To explore the relationship between FGF23 mRNA levels in the blood and CS incidence or phenotype, total RNA was extracted from the collected blood and quantified by RT-PCR using the housekeeping gene GAPDH for analysis. RT-PCR showed that the blood mRNA levels of FGF23 were significantly increased in the CS patient group (0.573 ± 0.694) compared with the control group (0.061 ± 0.093) [Figure 2A]. The values of spinal CT in the CS patients were significantly lower than those in the control group (167.3 ± 47.2 HU vs. 267.2 ± 74.3 HU, P <0.001) [Figure 2B]. Further, Spearman analyses showed a negative correlation between the mRNA levels of FGF23 in peripheral blood and the CT value of the patients [Figure 2C]. Unfortunately, Spearman analyses suggested no significant correlation between FGF23 mRNA levels and other clinical symptoms, such as the number of malformed vertebrae and local Cobb angle, in patients with CS [Figure 2D, E].
To evaluate the predictive capability of FGF23 mRNA levels for CS, ROC curve analysis was carried out. The best cutoff was 0.929 based on an area under the curve (AUC) of 0.902 (95% confidence interval [CI], 0.810–0.995) [Figure 2F], and the blood FGF23 concentration exhibited a satisfactory predictive capability (P <0.001).
Briefly, these data suggested that compared to controls, patients with CS had much higher blood FGF23 levels. There was a negative correlation between FGF23 mRNA levels and CT values. Moreover, the FGF23 levels in blood showed outstanding predictive accuracy for CS.
Association of sex with FGF23 mRNA levels in CS patients and controls
Although the high prevalence of idiopathic scoliosis in females has been confirmed, the difference in the incidence of CS between males and females is not clear, and the relationship between FGF23 and sex remains unclear. Therefore, we analyzed blood FGF23 levels by sex. First, we compared blood FGF23 levels between males (CT-M) and females (CT-F) in the control group. As shown in Figure 3A, there was no significant difference in blood FGF23 levels between CT-M and CT-F. However, among patients with CS, blood FGF23 levels in males (CS-M) were higher than those in females (CS-F) [Figure 3B].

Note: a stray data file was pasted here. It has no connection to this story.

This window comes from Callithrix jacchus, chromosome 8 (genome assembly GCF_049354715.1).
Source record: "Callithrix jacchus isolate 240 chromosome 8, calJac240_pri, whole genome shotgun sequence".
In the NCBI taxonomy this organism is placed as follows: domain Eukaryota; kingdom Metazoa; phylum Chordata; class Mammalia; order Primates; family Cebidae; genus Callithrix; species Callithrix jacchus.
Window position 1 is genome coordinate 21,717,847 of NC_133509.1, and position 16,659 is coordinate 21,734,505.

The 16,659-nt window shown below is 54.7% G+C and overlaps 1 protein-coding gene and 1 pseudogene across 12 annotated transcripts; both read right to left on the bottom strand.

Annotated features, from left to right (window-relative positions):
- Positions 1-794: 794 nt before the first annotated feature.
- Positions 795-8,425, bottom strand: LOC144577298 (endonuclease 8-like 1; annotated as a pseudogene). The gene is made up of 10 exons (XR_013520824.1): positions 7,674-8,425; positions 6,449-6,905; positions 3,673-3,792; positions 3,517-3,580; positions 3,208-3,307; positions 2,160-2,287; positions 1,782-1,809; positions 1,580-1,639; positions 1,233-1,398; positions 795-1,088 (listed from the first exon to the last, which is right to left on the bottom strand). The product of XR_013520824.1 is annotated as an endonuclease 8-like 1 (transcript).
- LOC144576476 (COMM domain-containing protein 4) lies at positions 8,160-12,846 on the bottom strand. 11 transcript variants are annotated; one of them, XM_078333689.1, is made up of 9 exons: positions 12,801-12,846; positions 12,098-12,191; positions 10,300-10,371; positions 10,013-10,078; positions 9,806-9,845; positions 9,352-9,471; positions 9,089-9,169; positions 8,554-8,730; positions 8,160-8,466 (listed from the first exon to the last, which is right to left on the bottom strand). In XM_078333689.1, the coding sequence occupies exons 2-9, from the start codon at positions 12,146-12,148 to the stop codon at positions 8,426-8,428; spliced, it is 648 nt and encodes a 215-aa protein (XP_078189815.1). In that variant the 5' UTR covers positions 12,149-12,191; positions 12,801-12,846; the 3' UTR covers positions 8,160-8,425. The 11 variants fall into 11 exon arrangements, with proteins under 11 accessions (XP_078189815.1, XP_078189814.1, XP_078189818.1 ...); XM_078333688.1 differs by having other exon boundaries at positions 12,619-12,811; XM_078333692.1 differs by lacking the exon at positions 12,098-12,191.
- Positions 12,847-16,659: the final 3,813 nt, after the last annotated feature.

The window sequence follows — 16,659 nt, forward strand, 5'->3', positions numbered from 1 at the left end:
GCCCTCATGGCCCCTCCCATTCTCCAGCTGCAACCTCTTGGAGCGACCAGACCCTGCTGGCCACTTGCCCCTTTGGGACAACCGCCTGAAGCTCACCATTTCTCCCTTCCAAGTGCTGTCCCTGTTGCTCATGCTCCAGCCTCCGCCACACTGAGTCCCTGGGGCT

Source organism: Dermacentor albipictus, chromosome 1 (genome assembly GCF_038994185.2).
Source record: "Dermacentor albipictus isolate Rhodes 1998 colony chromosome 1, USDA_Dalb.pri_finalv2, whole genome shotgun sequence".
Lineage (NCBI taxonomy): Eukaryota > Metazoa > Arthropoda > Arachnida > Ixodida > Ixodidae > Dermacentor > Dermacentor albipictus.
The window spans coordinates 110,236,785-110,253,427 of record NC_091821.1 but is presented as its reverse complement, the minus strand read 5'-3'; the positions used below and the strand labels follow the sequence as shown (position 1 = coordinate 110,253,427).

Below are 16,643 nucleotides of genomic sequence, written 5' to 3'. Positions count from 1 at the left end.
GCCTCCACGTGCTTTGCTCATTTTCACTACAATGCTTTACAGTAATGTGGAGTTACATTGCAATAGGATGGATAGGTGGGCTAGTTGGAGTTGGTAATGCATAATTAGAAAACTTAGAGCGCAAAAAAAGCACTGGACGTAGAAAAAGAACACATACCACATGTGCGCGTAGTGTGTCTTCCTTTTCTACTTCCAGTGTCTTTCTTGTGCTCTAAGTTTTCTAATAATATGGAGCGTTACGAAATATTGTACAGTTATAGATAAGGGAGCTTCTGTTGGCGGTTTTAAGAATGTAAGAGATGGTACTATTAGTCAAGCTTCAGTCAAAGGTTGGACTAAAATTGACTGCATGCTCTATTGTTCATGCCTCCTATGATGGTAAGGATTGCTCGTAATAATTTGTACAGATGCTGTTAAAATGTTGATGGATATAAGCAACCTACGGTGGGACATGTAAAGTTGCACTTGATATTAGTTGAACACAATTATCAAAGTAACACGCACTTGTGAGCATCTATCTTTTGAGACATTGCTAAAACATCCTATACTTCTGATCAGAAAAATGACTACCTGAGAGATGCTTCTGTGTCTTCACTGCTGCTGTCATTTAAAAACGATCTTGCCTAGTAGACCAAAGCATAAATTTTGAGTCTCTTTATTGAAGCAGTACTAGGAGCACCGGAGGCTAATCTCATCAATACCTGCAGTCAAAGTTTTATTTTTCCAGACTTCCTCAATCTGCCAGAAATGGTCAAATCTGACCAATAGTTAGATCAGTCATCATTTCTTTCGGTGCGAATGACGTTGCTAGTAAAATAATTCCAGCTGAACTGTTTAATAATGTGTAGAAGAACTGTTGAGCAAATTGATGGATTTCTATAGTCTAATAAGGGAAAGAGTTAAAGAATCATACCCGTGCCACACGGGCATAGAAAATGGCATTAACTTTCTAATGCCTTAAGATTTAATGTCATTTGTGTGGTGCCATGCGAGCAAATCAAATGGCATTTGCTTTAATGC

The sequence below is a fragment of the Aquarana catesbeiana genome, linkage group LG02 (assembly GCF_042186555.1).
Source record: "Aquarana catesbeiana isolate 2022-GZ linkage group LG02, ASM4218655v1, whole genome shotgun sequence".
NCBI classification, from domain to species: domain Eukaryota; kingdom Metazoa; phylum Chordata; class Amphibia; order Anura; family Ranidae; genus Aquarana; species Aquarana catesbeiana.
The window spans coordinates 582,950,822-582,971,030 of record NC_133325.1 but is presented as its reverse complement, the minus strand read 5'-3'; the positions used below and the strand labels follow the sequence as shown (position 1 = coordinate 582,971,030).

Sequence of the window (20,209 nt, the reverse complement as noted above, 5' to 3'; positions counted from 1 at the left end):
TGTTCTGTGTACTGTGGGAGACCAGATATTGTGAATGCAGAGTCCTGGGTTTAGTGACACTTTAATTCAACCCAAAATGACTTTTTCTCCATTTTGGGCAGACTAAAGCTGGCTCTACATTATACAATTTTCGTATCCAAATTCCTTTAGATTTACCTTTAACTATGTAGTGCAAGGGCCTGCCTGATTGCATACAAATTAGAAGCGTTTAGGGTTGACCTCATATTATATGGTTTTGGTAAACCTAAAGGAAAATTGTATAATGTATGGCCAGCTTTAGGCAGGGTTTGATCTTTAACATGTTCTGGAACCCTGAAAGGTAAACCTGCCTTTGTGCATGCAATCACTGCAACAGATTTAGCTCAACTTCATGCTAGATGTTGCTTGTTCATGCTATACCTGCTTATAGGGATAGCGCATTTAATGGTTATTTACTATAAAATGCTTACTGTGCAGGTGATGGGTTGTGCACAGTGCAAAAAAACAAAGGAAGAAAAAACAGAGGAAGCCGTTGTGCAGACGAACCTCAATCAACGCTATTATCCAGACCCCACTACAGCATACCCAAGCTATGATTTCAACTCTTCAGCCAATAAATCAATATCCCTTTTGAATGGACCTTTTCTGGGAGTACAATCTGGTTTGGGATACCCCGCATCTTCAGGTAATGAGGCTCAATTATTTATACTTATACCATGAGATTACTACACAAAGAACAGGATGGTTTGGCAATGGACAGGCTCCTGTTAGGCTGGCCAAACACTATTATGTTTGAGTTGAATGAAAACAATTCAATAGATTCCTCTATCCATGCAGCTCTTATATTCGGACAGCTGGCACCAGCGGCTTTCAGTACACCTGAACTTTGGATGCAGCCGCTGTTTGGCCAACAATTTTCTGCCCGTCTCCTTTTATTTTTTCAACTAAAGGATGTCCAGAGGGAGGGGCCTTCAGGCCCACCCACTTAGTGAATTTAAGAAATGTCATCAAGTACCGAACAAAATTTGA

ROC analyses were conducted by sex. The best cutoff calculated by the ROC curves for CS-M and CT-M was 0.104, based on an AUC of 0.975 (95% CI, 0.913–1.000). The best cutoff between CS-F and CT-F was 0.929, based on an AUC of 0.872 (95% CI, 0.726–1.000) [Figure 3C, D].
These data showed that the blood FGF23 mRNA levels were increased in the CS-M group compared with the CS-F group.
Association of the ICVAS classification with FGF23 mRNA levels in patients with CS and controls
According to the ICVAS classification, we further divided the CS groups into individuals with an S-SDV or M-SDV. As shown in Figure 3E, compared with controls, individuals in both the M-SDV and S-SDV groups showed an increase in the concentration of blood FGF23 mRNA. Moreover, in the CS group, we found that patients in the S-SDV group showed significantly higher blood FGF23 mRNA levels than those in the M-SDV group.
Similarly, the ROC curves for mRNA levels of FGF23 discriminating between patients with different ICVAS types are shown in Figure 3F–H. The best cutoff between the M-SDV group and controls was 0.093, based on an AUC of 0.905 (95% CI, 0.805–1.000). The best cutoff between the S-SDV group and controls for FGF23 mRNA levels was 0.132, based on an AUC of 0.889 (95% CI, 0.751–1.000). Furthermore, we also performed a ROC curve analysis between the M-SDV and S-SDV groups, and the best cutoff was 0.813, based on an AUC of 0.677 (95% CI, 0.423–0.930).
These data suggested that the levels of FGF23 mRNA in peripheral blood had a good diagnostic ability for both M-SDV and S-SDV CS patients.
Alteration of FGF23 levels and osteogenesis in osteoblasts from patients with CS
As a regulator of calcium–phosphorus levels secreted by bone cells, FGF23 has been proven to play an important role in osteogenesis and mineralization. Therefore, we performed experiments to verify whether FGF23 played a role in BMD reduction in patients with CS. First, we extracted and cultured osteoblasts from the inferior facet joint of CS patients (CS-Ob) and the control group (CT-Ob) and extracted total RNA and protein for RT-PCR and Western blot detection. As shown in Figure 4A–C, both RT-PCR and Western blot proved that the expression levels of FGF23 in CS-Ob were increased compared with those in CT-Ob. The mRNA levels of FGFr3 (fibroblast growth factor receptor 3), an FGF23 receptor, and osteopontin (OPN) were also elevated in CS-Ob [Figure 4D,E]. In addition, we examined the expression of osteogenic markers in CS-Ob and CT-Ob. The results showed that TNAP and the Osteoprotegerin/Receptor Activator of Nuclear Factor-κB Ligand (OPG/RANKL) ratio in CS-Ob were significantly decreased compared with those in CT-Ob [Figure 4F,G]. Alizarin red staining also demonstrated that CS-Ob had reduced osteogenic mineralization compared with CT-Ob [Figure 4H].